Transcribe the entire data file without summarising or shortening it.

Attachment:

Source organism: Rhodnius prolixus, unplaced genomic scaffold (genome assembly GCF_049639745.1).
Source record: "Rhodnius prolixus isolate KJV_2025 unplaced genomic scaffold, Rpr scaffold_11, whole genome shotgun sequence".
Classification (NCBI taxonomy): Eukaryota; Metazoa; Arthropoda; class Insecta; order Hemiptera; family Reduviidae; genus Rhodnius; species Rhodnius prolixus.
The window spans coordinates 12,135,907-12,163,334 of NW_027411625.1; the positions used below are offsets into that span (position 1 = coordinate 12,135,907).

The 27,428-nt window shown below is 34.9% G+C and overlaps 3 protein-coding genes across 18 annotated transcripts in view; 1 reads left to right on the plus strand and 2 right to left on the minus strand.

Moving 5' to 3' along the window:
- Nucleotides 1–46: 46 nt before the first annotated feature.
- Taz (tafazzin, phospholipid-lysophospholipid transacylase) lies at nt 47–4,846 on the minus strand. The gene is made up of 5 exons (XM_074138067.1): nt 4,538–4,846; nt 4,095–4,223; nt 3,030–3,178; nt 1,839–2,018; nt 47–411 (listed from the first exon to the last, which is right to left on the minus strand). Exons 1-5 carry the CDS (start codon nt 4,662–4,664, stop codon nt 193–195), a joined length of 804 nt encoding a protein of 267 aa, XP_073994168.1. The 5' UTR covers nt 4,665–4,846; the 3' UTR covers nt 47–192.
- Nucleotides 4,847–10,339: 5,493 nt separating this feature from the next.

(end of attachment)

Source organism: Rhodnius prolixus, unplaced genomic scaffold (genome assembly GCF_049639745.1).
Source record: "Rhodnius prolixus isolate KJV_2025 unplaced genomic scaffold, Rpr scaffold_11, whole genome shotgun sequence".
Classification (NCBI taxonomy): Eukaryota; Metazoa; Arthropoda; class Insecta; order Hemiptera; family Reduviidae; genus Rhodnius; species Rhodnius prolixus.
The window spans coordinates 12,135,907-12,163,334 of NW_027411625.1; the positions used below are offsets into that span (position 1 = coordinate 12,135,907).

The 27,428-nt window shown below is 34.9% G+C and overlaps 3 protein-coding genes across 18 annotated transcripts in view; 1 reads left to right on the plus strand and 2 right to left on the minus strand.

Moving 5' to 3' along the window:
- Nucleotides 1–46: 46 nt before the first annotated feature.
- Taz (tafazzin, phospholipid-lysophospholipid transacylase) lies at nt 47–4,846 on the minus strand. The gene is made up of 5 exons (XM_074138067.1): nt 4,538–4,846; nt 4,095–4,223; nt 3,030–3,178; nt 1,839–2,018; nt 47–411 (listed from the first exon to the last, which is right to left on the minus strand). Exons 1-5 carry the CDS (start codon nt 4,662–4,664, stop codon nt 193–195), a joined length of 804 nt encoding a protein of 267 aa, XP_073994168.1. The 5' UTR covers nt 4,665–4,846; the 3' UTR covers nt 47–192.
- Nucleotides 4,847–10,339: 5,493 nt separating this feature from the next.